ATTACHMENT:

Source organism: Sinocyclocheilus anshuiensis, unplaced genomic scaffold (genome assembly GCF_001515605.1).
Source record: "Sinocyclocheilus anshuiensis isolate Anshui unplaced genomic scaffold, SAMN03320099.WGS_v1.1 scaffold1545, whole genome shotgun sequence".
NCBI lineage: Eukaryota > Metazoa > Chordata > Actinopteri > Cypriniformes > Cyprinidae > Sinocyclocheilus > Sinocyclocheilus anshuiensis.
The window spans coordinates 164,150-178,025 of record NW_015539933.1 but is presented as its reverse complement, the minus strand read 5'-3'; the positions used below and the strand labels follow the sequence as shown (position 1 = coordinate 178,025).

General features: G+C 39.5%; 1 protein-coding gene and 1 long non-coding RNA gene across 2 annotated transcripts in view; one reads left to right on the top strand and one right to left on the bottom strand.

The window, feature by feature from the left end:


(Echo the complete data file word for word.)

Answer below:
Source organism: Sinocyclocheilus anshuiensis, unplaced genomic scaffold (genome assembly GCF_001515605.1).
Source record: "Sinocyclocheilus anshuiensis isolate Anshui unplaced genomic scaffold, SAMN03320099.WGS_v1.1 scaffold1545, whole genome shotgun sequence".
NCBI lineage: Eukaryota > Metazoa > Chordata > Actinopteri > Cypriniformes > Cyprinidae > Sinocyclocheilus > Sinocyclocheilus anshuiensis.
The window spans coordinates 164,150-178,025 of record NW_015539933.1 but is presented as its reverse complement, the minus strand read 5'-3'; the positions used below and the strand labels follow the sequence as shown (position 1 = coordinate 178,025).

General features: G+C 39.5%; 1 protein-coding gene and 1 long non-coding RNA gene across 2 annotated transcripts in view; one reads left to right on the top strand and one right to left on the bottom strand.

The window, feature by feature from the left end: